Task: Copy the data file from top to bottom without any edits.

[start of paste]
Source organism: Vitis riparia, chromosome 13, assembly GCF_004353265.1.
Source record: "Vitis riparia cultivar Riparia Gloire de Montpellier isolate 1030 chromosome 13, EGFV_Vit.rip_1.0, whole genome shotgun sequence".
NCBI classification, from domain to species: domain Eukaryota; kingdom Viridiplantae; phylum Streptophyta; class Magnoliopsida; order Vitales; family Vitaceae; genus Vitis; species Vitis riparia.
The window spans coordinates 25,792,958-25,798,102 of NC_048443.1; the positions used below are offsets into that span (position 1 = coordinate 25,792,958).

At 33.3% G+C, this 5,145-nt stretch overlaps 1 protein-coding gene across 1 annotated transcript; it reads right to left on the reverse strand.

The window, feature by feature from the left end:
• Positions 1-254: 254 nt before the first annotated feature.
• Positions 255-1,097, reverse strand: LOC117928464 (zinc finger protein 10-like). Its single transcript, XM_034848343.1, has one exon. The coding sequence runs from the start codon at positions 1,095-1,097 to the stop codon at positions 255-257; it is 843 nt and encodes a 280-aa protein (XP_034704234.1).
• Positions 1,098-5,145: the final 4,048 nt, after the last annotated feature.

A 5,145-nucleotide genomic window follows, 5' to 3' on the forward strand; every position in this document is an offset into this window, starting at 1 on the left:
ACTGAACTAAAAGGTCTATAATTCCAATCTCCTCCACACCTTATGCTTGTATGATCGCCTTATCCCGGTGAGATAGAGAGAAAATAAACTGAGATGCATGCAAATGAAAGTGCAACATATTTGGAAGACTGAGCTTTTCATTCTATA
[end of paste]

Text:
Source organism: Vitis riparia, chromosome 13, assembly GCF_004353265.1.
Source record: "Vitis riparia cultivar Riparia Gloire de Montpellier isolate 1030 chromosome 13, EGFV_Vit.rip_1.0, whole genome shotgun sequence".
NCBI classification, from domain to species: domain Eukaryota; kingdom Viridiplantae; phylum Streptophyta; class Magnoliopsida; order Vitales; family Vitaceae; genus Vitis; species Vitis riparia.
The window spans coordinates 25,792,958-25,798,102 of NC_048443.1; the positions used below are offsets into that span (position 1 = coordinate 25,792,958).

At 33.3% G+C, this 5,145-nt stretch overlaps 1 protein-coding gene across 1 annotated transcript; it reads right to left on the reverse strand.

The window, feature by feature from the left end:
• Positions 1-254: 254 nt before the first annotated feature.
• Positions 255-1,097, reverse strand: LOC117928464 (zinc finger protein 10-like). Its single transcript, XM_034848343.1, has one exon. The coding sequence runs from the start codon at positions 1,095-1,097 to the stop codon at positions 255-257; it is 843 nt and encodes a 280-aa protein (XP_034704234.1).
• Positions 1,098-5,145: the final 4,048 nt, after the last annotated feature.

A 5,145-nucleotide genomic window follows, 5' to 3' on the forward strand; every position in this document is an offset into this window, starting at 1 on the left:
ACTGAACTAAAAGGTCTATAATTCCAATCTCCTCCACACCTTATGCTTGTATGATCGCCTTATCCCGGTGAGATAGAGAGAAAATAAACTGAGATGCATGCAAATGAAAGTGCAACATATTTGGAAGACTGAGCTTTTCATTCTATA